I just heard about Vegan Mo(nth of) Fo(od) from Katie at Don't Eat Off the Sidewalk, and I think it's an awesome idea! I'm a few days late, and this is my busiest season (which is saying a lot), but I've been neglecting my blog so much, I want to try this.
Many things have happened since my last post, including R moving out. Over the summer, she fell in love with an old friend who lives in Seattle, and she decided to move there to be closer to him. They're very happy and in love, and I'm ecstatic for her, but I must say, I miss her an awful lot. In addition to not having our friend close by anymore, JD and I have been looking for a new roommate. It's such a process. We find a person who seems like a good fit, but they have a cat (JD's allergic), or a particular person loves the house, but they're....not so ideal. For example, one potential roommate said, "I know you said no hard drugs, but how do you feel about LSD, MDMA (ecstasy), Ketamine, shrooms or ______ (something I had never heard of)?" So...... we're still looking.
I finally met up with some of the VRA members, and it's true! They do rock! First, a few of the members came to the Persian Feast at Casa, which was extremely cool of them, then, there was a potluck/house show featuring Captain Number 1 and seamonster at the house of one of the members. Please check out these one-man bands and buy some music! Both guys were very nice and extremely cool. seamonster reminded me a lot of Colin Maloy of The Decemberists as far as nautical themes, vocals and song writing, with just enough Jeff Magnum to make me long for Neutral Milk Hotel. Captain Number 1 was a little more poppy. Also, Captain Number 1 incorporated a Light Bright into his show, and they used a toy piano and melodica, and I'm a sucker for those kinds of touches.
I had been planning on going to the potluck/house show for a while, but didn't know what to take, although I was planning on something with seitan. A friend came over for lunch that day, during which we made a big batch of nightshade-free red sauce (made with onions, carrots, celery, winter squash, herbs and beets) and she mentioned how the sauce smelled like her grandmother's marinara, in which her grandmother would cook meatballs for the grandchildren. Meatballs! That sounded like a great idea to me. I started thinking of ways to make both meatballs in marinara and Swedish meatballs.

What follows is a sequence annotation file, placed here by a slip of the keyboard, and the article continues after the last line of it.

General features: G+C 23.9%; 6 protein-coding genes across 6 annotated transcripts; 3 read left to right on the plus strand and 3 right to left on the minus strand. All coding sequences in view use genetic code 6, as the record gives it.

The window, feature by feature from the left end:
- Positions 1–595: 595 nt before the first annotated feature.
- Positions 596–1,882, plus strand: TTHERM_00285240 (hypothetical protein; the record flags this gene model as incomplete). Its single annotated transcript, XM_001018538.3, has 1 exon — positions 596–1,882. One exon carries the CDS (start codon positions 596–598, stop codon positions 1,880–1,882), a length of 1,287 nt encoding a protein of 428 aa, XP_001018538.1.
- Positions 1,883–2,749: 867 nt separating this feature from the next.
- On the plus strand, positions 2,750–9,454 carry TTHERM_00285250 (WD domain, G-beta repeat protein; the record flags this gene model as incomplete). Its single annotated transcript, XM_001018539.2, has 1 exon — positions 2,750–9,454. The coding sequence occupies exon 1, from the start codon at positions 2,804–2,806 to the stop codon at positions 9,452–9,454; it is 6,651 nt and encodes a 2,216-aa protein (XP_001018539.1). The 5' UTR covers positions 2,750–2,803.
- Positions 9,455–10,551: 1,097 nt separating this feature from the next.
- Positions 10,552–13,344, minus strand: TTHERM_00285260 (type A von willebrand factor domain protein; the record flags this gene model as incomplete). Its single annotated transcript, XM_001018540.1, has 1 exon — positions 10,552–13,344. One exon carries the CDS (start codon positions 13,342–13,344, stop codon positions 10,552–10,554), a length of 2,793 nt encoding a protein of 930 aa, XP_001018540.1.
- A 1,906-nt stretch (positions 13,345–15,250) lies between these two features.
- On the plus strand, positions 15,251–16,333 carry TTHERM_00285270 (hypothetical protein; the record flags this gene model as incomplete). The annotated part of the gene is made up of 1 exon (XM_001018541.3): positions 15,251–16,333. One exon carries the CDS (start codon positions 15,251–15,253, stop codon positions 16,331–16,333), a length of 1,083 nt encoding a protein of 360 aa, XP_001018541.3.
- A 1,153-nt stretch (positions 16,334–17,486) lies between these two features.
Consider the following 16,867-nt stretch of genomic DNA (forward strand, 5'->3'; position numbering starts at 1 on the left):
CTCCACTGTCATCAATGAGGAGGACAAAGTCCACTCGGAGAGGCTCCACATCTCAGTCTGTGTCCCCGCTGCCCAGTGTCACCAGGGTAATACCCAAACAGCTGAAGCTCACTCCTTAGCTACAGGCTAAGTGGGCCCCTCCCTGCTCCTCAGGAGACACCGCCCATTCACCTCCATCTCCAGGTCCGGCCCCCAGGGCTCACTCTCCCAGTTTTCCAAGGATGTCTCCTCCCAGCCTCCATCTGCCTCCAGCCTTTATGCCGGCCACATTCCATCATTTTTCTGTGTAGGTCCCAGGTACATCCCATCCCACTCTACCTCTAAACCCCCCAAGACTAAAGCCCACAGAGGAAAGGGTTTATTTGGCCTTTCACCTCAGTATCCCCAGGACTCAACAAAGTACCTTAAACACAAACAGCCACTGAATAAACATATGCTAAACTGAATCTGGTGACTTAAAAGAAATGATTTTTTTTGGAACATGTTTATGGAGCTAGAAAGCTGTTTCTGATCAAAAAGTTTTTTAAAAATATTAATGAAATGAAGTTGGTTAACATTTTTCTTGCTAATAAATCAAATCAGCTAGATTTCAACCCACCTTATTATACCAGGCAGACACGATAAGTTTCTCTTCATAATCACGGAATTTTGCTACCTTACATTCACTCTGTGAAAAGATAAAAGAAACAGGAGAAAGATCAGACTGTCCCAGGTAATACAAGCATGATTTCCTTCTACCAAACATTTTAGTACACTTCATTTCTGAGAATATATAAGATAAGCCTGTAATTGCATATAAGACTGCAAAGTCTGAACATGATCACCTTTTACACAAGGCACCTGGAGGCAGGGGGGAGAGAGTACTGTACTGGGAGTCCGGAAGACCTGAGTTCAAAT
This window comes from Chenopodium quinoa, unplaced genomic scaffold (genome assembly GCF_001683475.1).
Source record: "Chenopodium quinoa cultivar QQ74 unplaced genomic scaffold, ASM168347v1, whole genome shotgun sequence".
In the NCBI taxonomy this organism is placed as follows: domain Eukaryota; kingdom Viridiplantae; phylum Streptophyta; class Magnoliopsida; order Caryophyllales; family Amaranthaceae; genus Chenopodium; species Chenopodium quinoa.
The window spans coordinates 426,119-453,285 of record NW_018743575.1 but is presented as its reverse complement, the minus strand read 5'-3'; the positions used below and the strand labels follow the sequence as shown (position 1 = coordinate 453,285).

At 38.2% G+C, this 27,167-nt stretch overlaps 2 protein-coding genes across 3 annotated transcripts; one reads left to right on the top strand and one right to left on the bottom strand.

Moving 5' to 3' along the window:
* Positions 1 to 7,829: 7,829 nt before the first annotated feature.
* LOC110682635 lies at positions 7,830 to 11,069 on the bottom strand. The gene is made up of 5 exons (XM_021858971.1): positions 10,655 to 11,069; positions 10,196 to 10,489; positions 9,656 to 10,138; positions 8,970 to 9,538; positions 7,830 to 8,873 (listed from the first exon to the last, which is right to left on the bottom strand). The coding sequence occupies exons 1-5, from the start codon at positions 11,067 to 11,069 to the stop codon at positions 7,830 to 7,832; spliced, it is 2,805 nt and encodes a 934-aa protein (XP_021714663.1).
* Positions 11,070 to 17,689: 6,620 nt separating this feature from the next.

I decided to use my basic seitan recipe, but to add less water, since I really wanted the balls to retain their shape and not get...blurry? edges. Adding less water did help, and they tasted amazing in my opinion, although they did NOT retain their perfect beautiful round shape. C'est la vie. While the meatballs came out great, the red sauce would not play nice with them, no matter how much tweaking I did. I mean, the sauce was perfectly serviceable, and I'm sure many people would have enjoyed the meatballs in the red sauce, but they looked like meatballs in a tomato marinara, and that's the flavor most people would expect, so the nightshade-free sauce seemed slightly off. I ended up serving them in a tomato marinara, to a great reception.
By the way, I couldn't think of a better name for these, and JD, who usually has a problem with people using misnomers like "cheesecake" for vegan desserts, which by definition have no cheese, however tasty they might be, only suggested "gluten balls" or "protein balls", both of which sound dirty to me, while my example of a fancier name, "neatballs", sounded dirty to him, so I welcome any suggestions (I apologize to this horribly long sentence!).
Wheat Gluten Meatballs
by Christina Terriquez
1/4 cup organic whole wheat or whole spelt flour
1 cup organic vital wheat gluten
2 tablespoons organic tahini
2 tablespoons organic, unpasteurized shoyu
3/4 cup spring or filtered water or less
3 cups spring or filtered water
2 inches dry kombu, cut into 1/4 inch pieces
4 teapoons organic, unpasteurized shoyu
1/4 small white or yellow onion, cut into big wedges
1-2 cloves garlic, peeled and bruised but whole (optional)
3-4 button or crimini mushrooms, cut into 1/4 inch thick slices (optional)
extra virgin sesame oil (or toasted sesame oil or olive oil)
alderwood smoked sea salt
In a medium sized bowl, mix both vital wheat gluten and flour.
In a small bowl, mix tahini and shoyu. Add tahini shoyu mixture to flour and mix well to incorporate. You should have a grainy texture. When thoroughly mixed, add 1/2 cup of water and knead well. If needed, add water, but add as little as possible, using no more than 3/4 cup total. Dough should be spongy, and elastic.
Divide dough into balls about the size of a quarter, as balls will expand while cooking.
In a medium saucepan, mix all ingredients for the brine. Gently place gluten in saucepan and simmer for approximately 30 minutes, adding water if needed.
When meatballs are cooked through, heat a large cast iron skillet over medium high heat, with a generous amount of virgin sesame oil and a shake of smoked sea salt. Pan fry balls, making sure to brown all sides. This is the step that really puts these over the top, and gives them the slightly oily mouth-feel of real meatballs.
Add meatballs and 1/4 cup brine to 1 cup of marinara or red sauce and simmer for at least 15 minutes. If desired, add 1/4 teaspoon chipotle powder for a smoky kick.
Swedish meatballs to come later this month!